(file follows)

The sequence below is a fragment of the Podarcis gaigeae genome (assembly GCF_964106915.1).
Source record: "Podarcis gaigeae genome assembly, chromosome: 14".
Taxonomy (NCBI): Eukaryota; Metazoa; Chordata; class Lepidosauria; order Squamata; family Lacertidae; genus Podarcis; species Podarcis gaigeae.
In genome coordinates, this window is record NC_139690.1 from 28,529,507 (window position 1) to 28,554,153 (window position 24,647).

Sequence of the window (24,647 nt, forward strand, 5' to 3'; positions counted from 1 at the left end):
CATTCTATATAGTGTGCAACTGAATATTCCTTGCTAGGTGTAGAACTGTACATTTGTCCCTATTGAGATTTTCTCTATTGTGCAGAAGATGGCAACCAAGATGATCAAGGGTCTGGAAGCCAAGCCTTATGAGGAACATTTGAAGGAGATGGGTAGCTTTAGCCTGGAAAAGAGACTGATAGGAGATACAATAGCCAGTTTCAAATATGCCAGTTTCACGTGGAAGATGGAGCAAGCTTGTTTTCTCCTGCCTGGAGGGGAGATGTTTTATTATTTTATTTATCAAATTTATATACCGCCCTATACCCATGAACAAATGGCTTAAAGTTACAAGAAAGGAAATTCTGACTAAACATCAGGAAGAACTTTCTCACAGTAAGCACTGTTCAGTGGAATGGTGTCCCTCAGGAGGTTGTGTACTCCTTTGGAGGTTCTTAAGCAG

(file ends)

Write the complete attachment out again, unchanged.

The sequence below is a fragment of the Podarcis gaigeae genome (assembly GCF_964106915.1).
Source record: "Podarcis gaigeae genome assembly, chromosome: 14".
Taxonomy (NCBI): Eukaryota; Metazoa; Chordata; class Lepidosauria; order Squamata; family Lacertidae; genus Podarcis; species Podarcis gaigeae.
In genome coordinates, this window is record NC_139690.1 from 28,529,507 (window position 1) to 28,554,153 (window position 24,647).

Sequence of the window (24,647 nt, forward strand, 5' to 3'; positions counted from 1 at the left end):
CATTCTATATAGTGTGCAACTGAATATTCCTTGCTAGGTGTAGAACTGTACATTTGTCCCTATTGAGATTTTCTCTATTGTGCAGAAGATGGCAACCAAGATGATCAAGGGTCTGGAAGCCAAGCCTTATGAGGAACATTTGAAGGAGATGGGTAGCTTTAGCCTGGAAAAGAGACTGATAGGAGATACAATAGCCAGTTTCAAATATGCCAGTTTCACGTGGAAGATGGAGCAAGCTTGTTTTCTCCTGCCTGGAGGGGAGATGTTTTATTATTTTATTTATCAAATTTATATACCGCCCTATACCCATGAACAAATGGCTTAAAGTTACAAGAAAGGAAATTCTGACTAAACATCAGGAAGAACTTTCTCACAGTAAGCACTGTTCAGTGGAATGGTGTCCCTCAGGAGGTTGTGTACTCCTTTGGAGGTTCTTAAGCAG